Testosterone is a potent hormone with many benefits and a few risks for HIVers. Here’s how and when to use it best:
WHO NEEDS IT Guys and gals who suffer from fatigue, depression, low sex drive or loss of muscle mass may be deficient in testosterone. But don’t supplement the hormone without first running a test to determine your blood level. San Francisco AIDS doctor Jon Kaiser, MD, says, “The optimal level for peak health is usually the upper half of the so-called normal range” (below). And Kaiser cautions that “the low end of normal is often inadequate.” He recommends follow-up tests after a month of therapy, followed by quarterly monitoring. Kaiser normally just checks total testosterone, rather than free testosterone (the latter test is pricey). However, if the total reading is acceptable but there are symptoms of deficiency, he then checks the free level.
HOW TO APPLY IT The best application method is daily transdermal (through the skin) therapy, either with a gel or cream or, for men only, a patch. Long-term use of injections can backfire, causing harmful ups and downs in hormone levels that can shut down the body’s own production and lead to impotence and loss of sex drive. Pills can get broken down in the liver before they work, and may increase bad cholesterol while decreasing the good type. Transdermal delivery offers a steady, natural-like supply that helps prevent such problems.
Patch: The Testoderm TTS patch—unlike earlier versions—can be applied anywhere on a man’s upper torso, is superthin and rarely irritates the skin. If higher-than-usual doses are needed, two patches can be worn.
Compounded gels or creams: Both men and women can use a gel or cream, prepared by a compounding pharmacist to deliver an individualized dose. The generally recommended starting dose is 50 to 100 milligrams (mg) daily for men, 1 mg for women. (Preparations may be absorbed to very different degrees, so blood levels should be used to guide dosage adjustments.) Since compounded products aren’t FDA-approved, reimbursement is iffy. But the good news is that they are very low in cost, averaging less than $20 for a month’s supply. (One source is the Women’s International Pharmacy, at 800.279.5708, which will also offer info to doctors on prescribing compounded gels or creams.)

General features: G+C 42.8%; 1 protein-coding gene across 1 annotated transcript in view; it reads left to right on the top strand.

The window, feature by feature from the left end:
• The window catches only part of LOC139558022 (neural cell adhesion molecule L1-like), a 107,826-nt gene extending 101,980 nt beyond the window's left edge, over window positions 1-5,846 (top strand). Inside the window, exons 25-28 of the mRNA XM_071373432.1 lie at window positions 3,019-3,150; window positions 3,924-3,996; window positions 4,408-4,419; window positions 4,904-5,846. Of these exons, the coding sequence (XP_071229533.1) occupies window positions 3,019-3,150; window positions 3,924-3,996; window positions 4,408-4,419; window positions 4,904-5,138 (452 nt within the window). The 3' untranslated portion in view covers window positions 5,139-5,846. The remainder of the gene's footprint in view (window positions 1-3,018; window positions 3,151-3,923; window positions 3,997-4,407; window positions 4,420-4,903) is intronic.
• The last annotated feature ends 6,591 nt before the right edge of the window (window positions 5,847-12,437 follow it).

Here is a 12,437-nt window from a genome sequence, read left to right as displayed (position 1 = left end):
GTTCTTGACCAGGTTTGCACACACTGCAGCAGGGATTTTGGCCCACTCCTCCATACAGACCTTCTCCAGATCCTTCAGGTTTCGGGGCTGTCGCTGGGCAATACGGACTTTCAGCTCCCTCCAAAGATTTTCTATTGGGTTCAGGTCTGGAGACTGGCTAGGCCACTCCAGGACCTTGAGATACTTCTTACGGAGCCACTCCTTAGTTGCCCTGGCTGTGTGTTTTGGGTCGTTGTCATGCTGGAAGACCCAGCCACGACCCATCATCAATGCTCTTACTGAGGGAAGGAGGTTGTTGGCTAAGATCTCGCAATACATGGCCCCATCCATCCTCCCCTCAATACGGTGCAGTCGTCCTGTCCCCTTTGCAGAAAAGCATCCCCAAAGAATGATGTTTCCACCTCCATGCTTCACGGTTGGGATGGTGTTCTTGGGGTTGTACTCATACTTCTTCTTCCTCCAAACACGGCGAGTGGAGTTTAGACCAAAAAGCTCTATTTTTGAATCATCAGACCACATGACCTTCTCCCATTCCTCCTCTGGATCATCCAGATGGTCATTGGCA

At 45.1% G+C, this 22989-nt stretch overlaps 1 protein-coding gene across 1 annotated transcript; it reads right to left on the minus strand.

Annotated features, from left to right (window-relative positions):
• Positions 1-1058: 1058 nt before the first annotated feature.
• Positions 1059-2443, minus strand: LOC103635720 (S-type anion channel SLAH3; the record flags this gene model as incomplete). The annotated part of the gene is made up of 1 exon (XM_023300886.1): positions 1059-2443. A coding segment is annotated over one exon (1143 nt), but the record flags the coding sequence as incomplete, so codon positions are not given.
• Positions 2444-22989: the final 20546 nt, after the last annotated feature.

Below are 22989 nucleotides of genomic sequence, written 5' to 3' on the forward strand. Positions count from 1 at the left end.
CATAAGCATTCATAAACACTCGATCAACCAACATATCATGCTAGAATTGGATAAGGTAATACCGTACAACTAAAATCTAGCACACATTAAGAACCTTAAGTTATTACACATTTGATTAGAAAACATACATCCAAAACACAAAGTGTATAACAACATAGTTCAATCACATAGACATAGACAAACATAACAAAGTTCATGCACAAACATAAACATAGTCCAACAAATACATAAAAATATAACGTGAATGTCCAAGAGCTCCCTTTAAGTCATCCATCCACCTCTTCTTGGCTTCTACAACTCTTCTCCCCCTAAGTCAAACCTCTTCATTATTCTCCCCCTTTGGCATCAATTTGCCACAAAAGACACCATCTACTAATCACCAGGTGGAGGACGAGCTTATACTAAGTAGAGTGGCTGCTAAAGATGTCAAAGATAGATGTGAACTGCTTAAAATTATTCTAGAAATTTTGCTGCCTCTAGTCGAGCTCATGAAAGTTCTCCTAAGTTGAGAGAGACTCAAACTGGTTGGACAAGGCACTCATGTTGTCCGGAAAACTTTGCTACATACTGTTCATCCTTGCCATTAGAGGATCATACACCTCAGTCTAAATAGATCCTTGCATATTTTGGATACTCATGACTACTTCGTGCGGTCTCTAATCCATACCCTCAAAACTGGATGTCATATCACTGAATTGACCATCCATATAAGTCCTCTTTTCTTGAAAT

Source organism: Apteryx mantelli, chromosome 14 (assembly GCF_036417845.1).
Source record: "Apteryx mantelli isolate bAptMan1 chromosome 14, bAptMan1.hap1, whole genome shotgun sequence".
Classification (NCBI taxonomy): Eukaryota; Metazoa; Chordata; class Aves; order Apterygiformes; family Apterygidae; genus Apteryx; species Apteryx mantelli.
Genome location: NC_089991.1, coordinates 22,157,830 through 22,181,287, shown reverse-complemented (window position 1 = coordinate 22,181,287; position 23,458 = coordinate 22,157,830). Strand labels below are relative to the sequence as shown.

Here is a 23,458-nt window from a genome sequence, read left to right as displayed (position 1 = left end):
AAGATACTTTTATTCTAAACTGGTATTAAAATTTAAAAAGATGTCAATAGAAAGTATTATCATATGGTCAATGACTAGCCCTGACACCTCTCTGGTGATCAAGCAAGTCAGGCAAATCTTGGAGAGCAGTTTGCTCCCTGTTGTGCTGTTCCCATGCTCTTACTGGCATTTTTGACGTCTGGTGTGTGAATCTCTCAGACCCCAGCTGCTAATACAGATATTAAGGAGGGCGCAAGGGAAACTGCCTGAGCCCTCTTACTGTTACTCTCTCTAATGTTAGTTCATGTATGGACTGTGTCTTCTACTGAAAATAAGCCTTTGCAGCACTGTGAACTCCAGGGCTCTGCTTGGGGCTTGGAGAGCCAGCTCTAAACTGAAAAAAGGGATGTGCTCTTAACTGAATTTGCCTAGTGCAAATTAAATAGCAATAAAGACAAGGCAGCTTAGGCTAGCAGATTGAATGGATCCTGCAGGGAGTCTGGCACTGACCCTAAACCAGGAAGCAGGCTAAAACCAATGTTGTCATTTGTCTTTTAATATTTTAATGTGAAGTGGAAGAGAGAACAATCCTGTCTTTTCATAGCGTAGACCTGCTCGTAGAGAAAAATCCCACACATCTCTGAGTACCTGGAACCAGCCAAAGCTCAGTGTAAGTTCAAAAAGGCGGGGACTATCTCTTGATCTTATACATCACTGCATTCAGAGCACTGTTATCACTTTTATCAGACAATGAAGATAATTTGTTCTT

AndroGel: For men only, the FDA approval of Unimed’s AndroGel may make reimbursement easier, although the cost is three or more times that of the compounded creams or gels, averaging $75 monthly for the recommended starting dose—5 grams of gel (to deliver 50 mg of testosterone). Apply once daily (preferably in the morning) to clean, dry, intact skin of the shoulders and upper arms and/or abdomen. Open the packet(s), squeeze out the entire contents into your palm and immediately rub-a-dub-dub. Let dry for a few minutes prior to dressing. After applying, wash hands with soap and water.
Anyone considering testosterone therapy should note the following warnings. While they come from the product insert for AndroGel, they also apply to any other cream or gel:
Testosterone therapy is not for those with breast or prostate cancer.
Pregnant women can’t use testosterone, and should avoid skin contact with cream or gel application sites in others, because the hormone may harm the fetus.
To minimize the potential transfer of testosterone from a treated person to someone else (which can occur during vigorous skin-to-skin contact): Wash hands with soap and water immediately after applying. Cover the application site(s) with clothing after the gel has dried. If an unwashed or unclothed application site comes in direct contact with another person’s skin, the general area should be washed with soap and water.
After application, discard packets or jars securely in trash, particularly to protect kids and pets.
In women using testosterone or partnering with a man who does,
a change in body hair, deepening voice, swollen clitoris or other signs of masculinization should be reported to a physician.